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I need my garage back so am selling my excess mounts.
1. EQ5 motorised on both axis.
No tripod this was mounted ony pier. Tracks well.
£100 Collect only because of weight .
2. An older type Skywatcher AZ goto mount that came with my SkyMax 127. Good condition .
£100 Collect please but might be able to send if you arrange courier.
SOLDto Pitbull ...thanks
3. AZ GTi goto in excellent condition . Still have the box so can send at cost.
The pic shows it with a telescope on it which is not included.
Location just north of Newark on A1
Thanks for looking
I have an EQ5 telescope mount which i use for astrophotography. I have modified it with a motorised RA axis using a bipolar stepper motor - my thread for the build is here .
I want to expand the mount's tracking ability by motorising the DEC axis and using a guide scope/camera. I generally use the mount in fairly remote locations so would like to use a raspberry Pi for portability.
I understand that I'll need to use a Raspberry Pi Camera Module for the guide camera.
The capability I want is:
1. guide the mount along RA and DEC axes using a guide star as feedback
2. track the mount using the RA axis only, and if possible continuously take 20-30 second exposures on the guide camera (this functionality is optional, but would assist in polar alignment of the mount)
I don't want any GOTO capability. I am very new to RPi and need some help:
- do I need to write code for this, or is there existing programming available for what I want to do?
- is it possible to avoid the use of screens (in the field)? My preferred option would be to flick a switch to start and stop the guiding, with another switch for alignment mode (or something simple like this).
- do I need to use any particular stepper motors/drivers for raspberry Pi? I'm using a bipolar stepper motor running quarter steps, with an A4988 stepper driver
- is the RPi 3 Model B+ the unit I should buy?
Hello, so I bought my first telescope a few days ago, I bought a SkyWatcher 200p on a goto EQ5 mount, my first general impression is that I made a good decision, it was a bit over my budget, but I bought it second hand, and 8" with goto EQ5 is a good start in my opinion so far, as I won't need to replace is really soon.
So I tried observing for 2 nights so far, I tried using it from my garden, and obviously its not amazing, but I live in a relatively small city with a decent light pollution.
So the first night was pretty bad, it was really hard adapting to everything, learn how to use everything, my brother ripped by mistake the crosshair in the finderscope(I fixed it today tho, it was kinda loose before, so its even better now), and it was pretty hard.
Today I read a little about the things that were harder to me, I tried to align my finderscope, and even tho Im unable to do it for some reason, I know where the finderscope leads me, so its a bit easier, I learned how to use my eyepieces better, managed to use the 2x barlow lens, I still couldn't figure how to really do all the aligning correctly such as polar align etc, but hopefully I'll learn that slowly. I also tried adjusting my goto mount, but I couldn't do it because when Im trying to do the star aligning I don't know yet which stars I should use, and trying to figure where each star is in a place that you're not even sure if you can see it because of light pollution is kinda hard, so I gave up on aligning the goto and just used it to move the mount sometimes to follow an object.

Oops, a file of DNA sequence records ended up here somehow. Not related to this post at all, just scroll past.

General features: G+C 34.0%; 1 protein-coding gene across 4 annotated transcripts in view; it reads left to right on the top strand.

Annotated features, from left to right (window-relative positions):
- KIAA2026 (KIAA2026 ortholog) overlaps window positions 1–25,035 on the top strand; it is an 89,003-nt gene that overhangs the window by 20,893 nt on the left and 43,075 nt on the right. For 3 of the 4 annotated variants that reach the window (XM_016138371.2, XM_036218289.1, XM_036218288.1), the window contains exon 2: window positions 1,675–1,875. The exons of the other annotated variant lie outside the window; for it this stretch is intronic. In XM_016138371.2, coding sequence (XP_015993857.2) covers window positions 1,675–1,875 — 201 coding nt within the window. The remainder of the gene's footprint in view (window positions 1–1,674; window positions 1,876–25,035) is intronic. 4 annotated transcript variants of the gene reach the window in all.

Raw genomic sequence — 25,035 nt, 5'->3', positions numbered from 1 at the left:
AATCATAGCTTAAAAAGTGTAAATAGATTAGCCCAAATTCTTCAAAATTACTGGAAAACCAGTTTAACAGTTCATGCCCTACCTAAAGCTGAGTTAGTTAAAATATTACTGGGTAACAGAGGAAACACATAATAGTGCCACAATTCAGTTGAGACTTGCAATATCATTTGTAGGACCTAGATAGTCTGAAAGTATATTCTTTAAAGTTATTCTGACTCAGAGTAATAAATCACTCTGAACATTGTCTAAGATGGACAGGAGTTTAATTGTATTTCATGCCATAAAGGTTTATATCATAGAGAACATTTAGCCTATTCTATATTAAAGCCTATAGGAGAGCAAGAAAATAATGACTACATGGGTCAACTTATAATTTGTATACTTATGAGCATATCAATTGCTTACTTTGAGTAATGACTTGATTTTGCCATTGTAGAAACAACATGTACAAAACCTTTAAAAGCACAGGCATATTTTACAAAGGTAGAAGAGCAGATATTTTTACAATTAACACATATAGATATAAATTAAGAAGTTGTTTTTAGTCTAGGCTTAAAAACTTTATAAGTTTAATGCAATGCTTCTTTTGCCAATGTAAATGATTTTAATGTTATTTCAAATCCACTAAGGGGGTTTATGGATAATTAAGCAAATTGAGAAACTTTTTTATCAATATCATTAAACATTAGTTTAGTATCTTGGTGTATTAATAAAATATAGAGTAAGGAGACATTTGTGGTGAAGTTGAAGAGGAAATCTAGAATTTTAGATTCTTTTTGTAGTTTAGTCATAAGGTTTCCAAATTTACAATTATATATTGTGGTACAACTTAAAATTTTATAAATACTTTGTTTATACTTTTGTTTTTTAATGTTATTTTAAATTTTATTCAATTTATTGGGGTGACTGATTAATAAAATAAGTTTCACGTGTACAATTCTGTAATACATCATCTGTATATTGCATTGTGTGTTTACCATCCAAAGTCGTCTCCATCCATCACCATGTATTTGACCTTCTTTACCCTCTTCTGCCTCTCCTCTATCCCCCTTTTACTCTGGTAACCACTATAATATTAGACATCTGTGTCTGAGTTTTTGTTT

The only object that I really saw was mars(I think), I couldn't see it very well tho, I tried using all my eyepieces(25mm, 10mm and 4mm) and my 2x, but it still wasn't really great. Im not expecting to see anything too well obviously, but I did except to see it a bit more zoomed and a bit more detailed than sort of orange lamp light, it makes me wonder what can I do about it, what do I need in order to see mars better? Is it because of the light pollution? Maybe the eyepieces? Something maybe Im doing wrong? Again, Im not expecting to see it like hubble pictures or anything, not even with details, but just see it a bit bigger and a bit more clear, this is a photo for example(took it with my phone and 10mm super eyepiece):
One more thing is about the finderscope, when Im trying to adjust the finderscope, I simply can't adjust it enough to make it accurate, I need to loosen the screws to adjust it, but eventually the screw will just go out and the finderscope will still not be aligned with the scope, what can I do about it?
I have a lot more to learn and experience, so sorry if I ask really stupid questions etc, thanks a lot for the help!
Recently I opened my AZ-EQ5 mount for adjusting and greasing.
I did not find any complete tutorial for this nor worm or bearings dimensions. I plan to replace some of those if I have the chance.
Meanwhile, I will add some pics of the disassembly process.
Open the plastic top case. Please excuse the USB hub attached, I did not remove that.
Pull out the cable connectors. Put the top case with the controller board aside.
The bolt inside the green circle can help you remembering or adjusting the belt tension. Loosen down the RA motor screws. Remove the belt. Unscrew the bolts. Remove the motor.
The bolts inside the green circles can help you remember and adjust the worm distance to the RA main gear. Remove the bolts holding the worm case.
Parts: RA main gear, worm case.
Remove the screws holding the encoder board. You get access to the nut holding the worm in place. Remove this too.
Remove the bolts inside the driving gear attached to the worm. Sorry, not the best pic.
You can now proceed to push out the worm and the bearings. No pics for this, sorry.
The bearings are 688Z, 16mm outer diameter, 8mm inner diameter, 5mm width.
Worm dimensions measured with the caliper: 69mm, 36mm.
Hope someone finds this useful.
I'd be interested if the worm is identical to the ones used in the HEQ5.